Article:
In this section, our attorneys explain Nevada’s criminal laws and legal concepts, A to Z
Rape » Is there such a thing as “Spousal Rape” in Nevada?
Yes, and spousal rape (NRS 200.373) is punished the same as rape /sexual assault (NRS 200.366) of a non-spouse in Nevada. However, the law seems to indicate that marital rape a illegal only when force or threats of force are used. In contrast, a non-spouse can be convicted of rape even if no force or threats of force are use – all that matters is that the victim did not give consent or was too incapacitated to give consent, such as if the spouse was sleeping or heavily intoxicated.
Rape is a serious felony crime carrying a possible life sentence without parole. Potential defenses to spousal rape allegations are that the defendant was falsely accused or that no penetrative sex occurred.
Spousal rape is when one spouse employs use of force – or threats of force – to have sexual penetration with the other. NRS 200.373 states that “it is no defense to a charge of sexual assault that the perpetrator was, at the time of the assault, married to the victim, if the assault was committed by force or by the threat of force.”
So if one spouse penetrates his/her sleeping spouse, this is arguably not rape under state law because no force or threats of force were used. In short, it might not matter that there was no mutual matrimonial consent since the awake spouse was not being violent or threatening. (But if the sleeping spouse wakes and objects, it would definitely be rape for the other spouse to continue with the sex act by using force or threats of force.)
There is no case law in Nevada regarding spousal rape, so it is unclear how exactly courts interpret NRS 200.373.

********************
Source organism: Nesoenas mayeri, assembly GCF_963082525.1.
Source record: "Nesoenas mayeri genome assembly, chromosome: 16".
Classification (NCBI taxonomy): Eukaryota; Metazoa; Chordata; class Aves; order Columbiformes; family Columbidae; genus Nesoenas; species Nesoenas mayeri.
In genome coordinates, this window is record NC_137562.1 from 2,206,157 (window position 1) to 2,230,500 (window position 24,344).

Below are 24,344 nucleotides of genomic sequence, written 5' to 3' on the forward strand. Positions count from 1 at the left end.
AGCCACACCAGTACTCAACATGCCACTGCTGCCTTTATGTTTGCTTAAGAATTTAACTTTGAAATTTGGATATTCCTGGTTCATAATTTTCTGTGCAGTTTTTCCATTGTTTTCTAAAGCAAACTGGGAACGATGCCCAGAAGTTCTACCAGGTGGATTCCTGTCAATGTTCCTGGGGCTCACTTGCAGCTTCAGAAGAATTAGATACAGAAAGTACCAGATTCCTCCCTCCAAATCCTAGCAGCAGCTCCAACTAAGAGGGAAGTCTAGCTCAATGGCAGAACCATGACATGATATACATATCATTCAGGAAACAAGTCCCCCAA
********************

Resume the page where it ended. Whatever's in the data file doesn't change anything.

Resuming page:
Three possible defense arguments that Nevada criminal defense lawyers may use in spousal rape cases are:
Note that simply being married is not a consent to rape charges. There is no marital rape exemption or loophole other than that the rape must involve force or threats of force.
Otherwise, the sentence for violating marital sexual assault laws is life in prison with the possibility of parole after 10 years.
Either way, the defendant upon conviction would need to register as a Tier III sex offender (NRS 179D.117) for life.
Note that sexual assault also carries lifetime supervision under NRS 176.0931. However, it may be possible to end it after 10 years.
A former Los Angeles prosecutor, attorney Neil Shouse graduated with honors from UC Berkeley and Harvard Law School (and completed additional graduate studies at MIT). He has been featured on CNN, Good Morning America, Dr Phil, Court TV, The Today Show and Court TV. Mr Shouse has been recognized by the National Trial Lawyers as one of the Top 100 Criminal and Top 100 Civil Attorneys.
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